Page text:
movable given your environment – in a Desert environment, water may be a higher priority than shelter, in an extreme cold environment, you may need to get into some kind of shelter to administer First Aid.
What’s Missing from the “Rule of 3’s above?
I believe there are three priorities missing from the Rule of 3’s. What are they and how do they fit in?
First is Communication – The ability to signal and contact rescue personnel. In a standard environment, once you have your Positive Mental Attitude, First Aid and Shelter established, it’s time to get your signaling devices out. Or, if you have a dire emergency and have a Personal Locator Beacon, you may want to activate it for help even before you address the issue of Shelter. See the article on Signaling & Communication.
Second is Navigation – You may, at some point realize that rescue is not coming and may need to navigate your way out. This may be because you failed to tell someone where you are going and when you plan to return, so no one is looking for you or would even know where to look. Please remember to always tell someone where you are going and when you plant to return.
See the article on Navigation.
Third is Sleep – Only a couple of nights with little or no sleep will greatly affect your energy and decision making process.
So, what are the priorities, in what order should they be approached and how do they help us understand Wilderness Survival?
I have heard many people put the priorities in the following order: Shelter / Water / Fire / Food…… Using the rule of 3’s above
you can see a few flaws with this system.
First, the above list does not address first aid. One of the biggest call out’s for search and rescue is catastrophic falls. No doubt you will need to address first aid quickly in this situation.
Next, fire is third on the list. Fire may be very essential with shelter (thermoregulation) in keeping your core body temperature at 98.6º, also Fire may be needed with the Water priority as you may need to boil water to make it safe to drink.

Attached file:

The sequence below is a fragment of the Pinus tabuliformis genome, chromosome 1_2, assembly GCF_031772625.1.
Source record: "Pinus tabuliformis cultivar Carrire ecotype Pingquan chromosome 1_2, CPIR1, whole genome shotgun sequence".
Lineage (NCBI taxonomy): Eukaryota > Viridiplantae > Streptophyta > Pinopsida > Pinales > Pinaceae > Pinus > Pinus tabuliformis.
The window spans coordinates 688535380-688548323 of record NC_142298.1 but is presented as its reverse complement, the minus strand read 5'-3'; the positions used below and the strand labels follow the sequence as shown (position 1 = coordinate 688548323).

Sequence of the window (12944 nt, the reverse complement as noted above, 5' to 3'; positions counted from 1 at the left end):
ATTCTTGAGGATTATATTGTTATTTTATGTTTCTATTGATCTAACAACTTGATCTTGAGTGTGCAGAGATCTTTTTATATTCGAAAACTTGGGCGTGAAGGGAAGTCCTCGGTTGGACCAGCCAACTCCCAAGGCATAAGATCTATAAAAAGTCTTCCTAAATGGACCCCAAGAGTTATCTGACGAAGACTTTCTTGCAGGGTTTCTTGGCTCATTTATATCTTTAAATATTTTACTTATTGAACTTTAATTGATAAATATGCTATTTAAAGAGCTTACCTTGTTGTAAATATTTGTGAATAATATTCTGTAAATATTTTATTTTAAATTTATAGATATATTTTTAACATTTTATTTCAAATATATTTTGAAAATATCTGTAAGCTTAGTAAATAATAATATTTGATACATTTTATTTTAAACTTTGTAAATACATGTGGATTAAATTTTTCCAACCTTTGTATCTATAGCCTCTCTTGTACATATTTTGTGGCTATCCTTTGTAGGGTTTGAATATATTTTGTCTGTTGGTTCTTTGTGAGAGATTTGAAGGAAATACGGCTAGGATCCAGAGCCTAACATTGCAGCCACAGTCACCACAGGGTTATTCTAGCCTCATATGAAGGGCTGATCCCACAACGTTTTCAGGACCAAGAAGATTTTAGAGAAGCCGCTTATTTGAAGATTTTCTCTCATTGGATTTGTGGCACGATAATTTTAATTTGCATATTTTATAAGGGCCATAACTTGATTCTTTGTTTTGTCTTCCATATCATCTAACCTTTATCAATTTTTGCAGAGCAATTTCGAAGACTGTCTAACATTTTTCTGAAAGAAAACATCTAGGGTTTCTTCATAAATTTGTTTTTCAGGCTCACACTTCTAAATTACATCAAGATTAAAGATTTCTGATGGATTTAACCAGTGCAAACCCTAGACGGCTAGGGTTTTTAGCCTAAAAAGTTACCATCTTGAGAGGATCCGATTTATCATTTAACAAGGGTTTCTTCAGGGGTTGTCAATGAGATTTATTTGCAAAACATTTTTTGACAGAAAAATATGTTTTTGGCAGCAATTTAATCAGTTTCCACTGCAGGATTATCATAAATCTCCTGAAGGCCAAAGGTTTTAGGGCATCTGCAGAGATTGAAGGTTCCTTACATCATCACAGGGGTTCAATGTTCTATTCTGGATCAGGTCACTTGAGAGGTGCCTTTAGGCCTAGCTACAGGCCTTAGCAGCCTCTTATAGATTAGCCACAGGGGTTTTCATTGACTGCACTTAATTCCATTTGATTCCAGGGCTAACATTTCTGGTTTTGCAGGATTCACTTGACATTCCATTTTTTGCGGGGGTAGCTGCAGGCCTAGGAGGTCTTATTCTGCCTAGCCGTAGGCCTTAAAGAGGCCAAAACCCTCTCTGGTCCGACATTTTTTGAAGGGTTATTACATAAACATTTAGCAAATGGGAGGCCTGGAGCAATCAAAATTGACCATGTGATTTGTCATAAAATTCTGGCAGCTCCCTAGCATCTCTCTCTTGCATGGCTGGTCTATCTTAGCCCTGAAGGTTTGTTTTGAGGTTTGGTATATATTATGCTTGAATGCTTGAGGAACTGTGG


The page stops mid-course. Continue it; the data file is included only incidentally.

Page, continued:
Okay, so what are the priorities and their correct order? Here are the priorities:
HOPE – Positive Mental Attitude
FIRST AID – Address “Life Threatening Issues” quickly.
SHELTER – Thermoregulation – Keeping your body core temperature at 98.6º which may include FIRE.
COMMUNICATION – Signaling for help or signaling to rescue personnel.
WATER – An essential part of life which may include FIRE to boil water to make it safe to drink.
NAVIGATION – For various reasons, you may need to navigate your way out of a survival situation.
SLEEP – A good night’s rest will help assure you are at your best.
FOOD – A low priority but over time food will become very important.
It’s IMPORTANT to REMEMBER – The above list is not fixed in position. It is part of your mental tool box in understanding what is most important in a survival situation. Water again being a good example as it may move closer to the top of the list
in a desert environment.
What about the “10 ESSENTIALS”? Isn’t that list good enough for my survival kit. I will go into more details about the 10 Essentials in a different article. Basically the 10 Essentials are a thorough list of items to be carried on each and every hike or backpacking trip.However, the 10 Essentials is not a “Survival Kit”. Why? Well you won’t die if you forget your sunscreen which is part of the 10 Essentials, however, you might die if you don’t have a way to filter / purify water, not just carry “Extra Water” as advised in the 10 Essentials.